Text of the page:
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Sunday, July 15, 2007

Spending green, saving green

green cityThe New York Times Real Estate section ran a cover story today on"The Cost of Saving Energy". It acknowledges that an "energy smart building" is an accolade that can be used in promoting properties to prospective buyers, and something which some developers are seeing as a way of adding a layer of distinction to their projects. Is a real consumer preference for energy efficiency beginning to take shape? I thought that I'd put a poll out to ask readers how they felt about this emerging aspect of buying real estate. If you take a moment to answer the question, you'll receive the instant gratification of seeing the latest results live.

I've yet to have customers ask to only see LEED certified or green buildings, in the same way that they might only consider Tribeca, or something close to Central Park. My impression is that as a practical matter for buyers, it would be too limiting to their possible choices at the moment; but goes into the plus column if all other things are equal. As the perception that green environments are healthier dwellings grows, that may change to a more of a demand than a passive benefit. For aging co-ops and condo buildings it may be a way of increasing or maintaining shareholder and property value.

The Times piece largely considered energy efficiency in light of recouping the cost of the capital improvements. One fascinating comparison that author Alex Tarquino highlighted was that, "In a 60,000-square-foot building with 40 apartments, hiring an electrician to install motion sensors might cost $11,000, according to estimates produced by Optimal Energy Inc....The building could save that much in lower electricity bills over two years, assuming that it was already using fluorescent bulbs, and the sensors alone would reduce its carbon dioxide emissions by about 40 metric tons per year, the company said....That would be the equivalent of driving a car that gets 25 miles per gallon for 110,250 miles, according to Dr. Stuart Gaffin, an associate research scientist at the Center for Climate Systems Research at Columbia University."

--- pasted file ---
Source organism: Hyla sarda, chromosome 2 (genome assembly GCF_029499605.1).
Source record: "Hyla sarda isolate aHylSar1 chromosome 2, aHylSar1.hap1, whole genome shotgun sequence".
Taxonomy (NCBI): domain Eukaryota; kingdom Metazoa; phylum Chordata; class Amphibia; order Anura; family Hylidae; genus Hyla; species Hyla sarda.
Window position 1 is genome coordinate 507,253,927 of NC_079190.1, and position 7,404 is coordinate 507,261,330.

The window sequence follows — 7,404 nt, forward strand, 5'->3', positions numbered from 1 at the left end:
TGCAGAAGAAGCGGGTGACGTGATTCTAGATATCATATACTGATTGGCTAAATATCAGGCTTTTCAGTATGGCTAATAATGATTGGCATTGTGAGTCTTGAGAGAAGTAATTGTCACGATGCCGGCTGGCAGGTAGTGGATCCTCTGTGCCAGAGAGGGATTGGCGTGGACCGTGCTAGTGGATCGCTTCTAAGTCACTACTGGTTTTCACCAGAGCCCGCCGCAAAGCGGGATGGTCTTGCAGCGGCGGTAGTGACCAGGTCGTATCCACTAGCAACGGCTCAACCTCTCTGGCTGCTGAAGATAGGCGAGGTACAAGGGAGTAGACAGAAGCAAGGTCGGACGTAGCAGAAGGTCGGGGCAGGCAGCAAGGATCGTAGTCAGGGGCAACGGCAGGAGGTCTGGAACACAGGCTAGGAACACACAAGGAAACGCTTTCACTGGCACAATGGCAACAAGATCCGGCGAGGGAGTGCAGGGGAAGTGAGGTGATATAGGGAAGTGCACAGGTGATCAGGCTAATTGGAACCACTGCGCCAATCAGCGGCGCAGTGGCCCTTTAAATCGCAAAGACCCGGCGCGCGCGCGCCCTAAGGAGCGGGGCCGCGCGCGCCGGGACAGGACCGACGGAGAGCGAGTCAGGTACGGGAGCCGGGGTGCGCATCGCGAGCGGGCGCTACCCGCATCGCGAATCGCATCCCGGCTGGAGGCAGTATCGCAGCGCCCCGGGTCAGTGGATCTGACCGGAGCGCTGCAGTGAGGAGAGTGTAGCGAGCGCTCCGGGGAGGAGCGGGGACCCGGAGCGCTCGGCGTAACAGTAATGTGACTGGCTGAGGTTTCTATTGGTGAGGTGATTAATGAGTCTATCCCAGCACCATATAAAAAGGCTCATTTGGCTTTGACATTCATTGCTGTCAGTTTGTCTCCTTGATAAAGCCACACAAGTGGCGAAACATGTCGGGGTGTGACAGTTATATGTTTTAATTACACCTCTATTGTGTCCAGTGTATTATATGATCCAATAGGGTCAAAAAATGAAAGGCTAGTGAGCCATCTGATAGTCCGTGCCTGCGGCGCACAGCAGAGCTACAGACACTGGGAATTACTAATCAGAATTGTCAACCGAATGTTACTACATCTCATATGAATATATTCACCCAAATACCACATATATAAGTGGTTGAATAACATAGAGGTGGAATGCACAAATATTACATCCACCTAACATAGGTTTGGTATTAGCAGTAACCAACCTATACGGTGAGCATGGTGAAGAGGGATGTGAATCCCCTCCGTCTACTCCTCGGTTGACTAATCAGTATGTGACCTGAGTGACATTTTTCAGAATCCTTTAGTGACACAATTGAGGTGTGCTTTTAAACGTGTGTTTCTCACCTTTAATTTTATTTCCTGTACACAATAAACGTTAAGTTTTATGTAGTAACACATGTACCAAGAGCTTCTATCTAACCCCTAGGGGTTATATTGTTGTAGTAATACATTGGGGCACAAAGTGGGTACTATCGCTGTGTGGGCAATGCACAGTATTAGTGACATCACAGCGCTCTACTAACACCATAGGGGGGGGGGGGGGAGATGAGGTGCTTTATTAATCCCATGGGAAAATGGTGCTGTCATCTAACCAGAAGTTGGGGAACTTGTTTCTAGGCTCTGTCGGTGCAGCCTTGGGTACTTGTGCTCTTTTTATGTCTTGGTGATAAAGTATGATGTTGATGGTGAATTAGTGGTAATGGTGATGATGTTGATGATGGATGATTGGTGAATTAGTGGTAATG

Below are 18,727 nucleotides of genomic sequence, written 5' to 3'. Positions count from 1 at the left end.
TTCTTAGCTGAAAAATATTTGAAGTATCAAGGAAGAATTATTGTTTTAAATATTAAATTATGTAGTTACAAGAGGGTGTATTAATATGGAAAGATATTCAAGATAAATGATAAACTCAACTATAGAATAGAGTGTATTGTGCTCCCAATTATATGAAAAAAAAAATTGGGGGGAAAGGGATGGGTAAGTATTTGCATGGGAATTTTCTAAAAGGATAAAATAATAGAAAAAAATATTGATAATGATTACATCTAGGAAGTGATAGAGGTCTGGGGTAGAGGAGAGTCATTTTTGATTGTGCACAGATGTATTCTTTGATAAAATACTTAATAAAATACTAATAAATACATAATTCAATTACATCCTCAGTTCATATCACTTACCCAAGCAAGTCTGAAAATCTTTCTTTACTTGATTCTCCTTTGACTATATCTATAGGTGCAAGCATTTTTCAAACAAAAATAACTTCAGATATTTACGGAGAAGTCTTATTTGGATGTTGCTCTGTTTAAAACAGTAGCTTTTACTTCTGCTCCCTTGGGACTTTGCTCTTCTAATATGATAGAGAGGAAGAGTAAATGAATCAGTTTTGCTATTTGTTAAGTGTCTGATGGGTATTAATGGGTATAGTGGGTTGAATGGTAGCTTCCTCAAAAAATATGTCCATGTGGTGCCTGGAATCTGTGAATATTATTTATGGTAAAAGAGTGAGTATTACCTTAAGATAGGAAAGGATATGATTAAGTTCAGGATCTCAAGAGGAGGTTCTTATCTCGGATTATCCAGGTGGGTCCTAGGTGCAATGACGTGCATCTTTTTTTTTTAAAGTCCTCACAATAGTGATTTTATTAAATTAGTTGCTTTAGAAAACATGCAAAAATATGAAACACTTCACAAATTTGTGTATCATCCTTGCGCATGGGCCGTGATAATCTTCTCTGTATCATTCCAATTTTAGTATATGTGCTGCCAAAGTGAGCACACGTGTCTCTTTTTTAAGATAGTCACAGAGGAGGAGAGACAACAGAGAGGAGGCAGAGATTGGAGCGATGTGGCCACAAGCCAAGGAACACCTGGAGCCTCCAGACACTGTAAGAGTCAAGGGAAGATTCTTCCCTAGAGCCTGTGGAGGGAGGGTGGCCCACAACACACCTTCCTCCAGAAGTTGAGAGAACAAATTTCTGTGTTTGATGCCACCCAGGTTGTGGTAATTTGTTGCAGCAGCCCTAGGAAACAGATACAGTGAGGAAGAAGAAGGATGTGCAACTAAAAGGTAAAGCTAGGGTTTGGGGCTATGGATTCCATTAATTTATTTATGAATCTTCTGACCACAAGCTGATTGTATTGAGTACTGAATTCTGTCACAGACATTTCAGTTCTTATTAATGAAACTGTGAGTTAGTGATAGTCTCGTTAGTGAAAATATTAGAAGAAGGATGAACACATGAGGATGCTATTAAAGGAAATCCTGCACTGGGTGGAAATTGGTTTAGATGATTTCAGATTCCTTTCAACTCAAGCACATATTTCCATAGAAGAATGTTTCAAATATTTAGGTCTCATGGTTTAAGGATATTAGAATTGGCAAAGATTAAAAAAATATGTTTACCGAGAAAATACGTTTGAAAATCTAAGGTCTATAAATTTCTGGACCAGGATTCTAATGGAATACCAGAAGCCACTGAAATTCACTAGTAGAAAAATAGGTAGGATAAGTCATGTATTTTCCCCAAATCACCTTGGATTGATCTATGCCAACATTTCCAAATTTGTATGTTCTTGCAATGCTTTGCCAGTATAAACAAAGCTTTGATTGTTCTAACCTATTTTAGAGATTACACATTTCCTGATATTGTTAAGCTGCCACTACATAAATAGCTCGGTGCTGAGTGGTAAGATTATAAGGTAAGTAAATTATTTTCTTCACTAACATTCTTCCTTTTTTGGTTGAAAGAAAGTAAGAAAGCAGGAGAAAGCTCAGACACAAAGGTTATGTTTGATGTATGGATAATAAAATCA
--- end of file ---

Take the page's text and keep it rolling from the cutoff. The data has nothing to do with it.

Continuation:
One of the authority’s most popular incentives is its low-cost loans to finance major capital improvements. The state will pick up most of the interest costs: for example, on an 8 percent loan, the state will pay 6.5 percentage points and the building 1.5 percentage points.

Of particular interest in the Times piece for NYC co-op & condo boards and landlords, is a sidebar titled "Sometimes, New York State Will Help Pay the Bill". Which highlights incentive programs for energy efficiency through the New York State Energy Research Authority that are available to multifamily buildings with five or more units. These can include the full cost of an energy audit, training of building staff, and low cost loans to finance major capital improvements. Visit their site at getenergysmart.org for more info.

the results of my last green poll

The results so far of our Top ways to green your home poll posted here and on Barbara Corcoran's blog several weeks ago, indicate that our readers agree with today's New York Times Real Estate cover story. As of today, people chose programing their thermostats and installing compact fluorescent light bulbs, and purchasing Energy Star appliances as among the best and most direct ways of saving energy and reducing the carbon footprints of their homes. Each has received about 20% of the vote so far. Plugging air leaks, reducing water use and choosing green products were also cited by about half as many readers. They are all ways recommended by the US Green Building Council in this download of a 16 Ways to Green Your Home (pdf 116kb). The poll is still open too if you haven't cast your vote yet.

related posts:
What are the best ways to green your home? »
A green tale of urban renewal »

If you'd like to place these polls on your own site, just cut and paste this code into your web page.

For how important are 'energy smart' and 'green' design features to you

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For top ways to green your apartment

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updated July 16th, 2007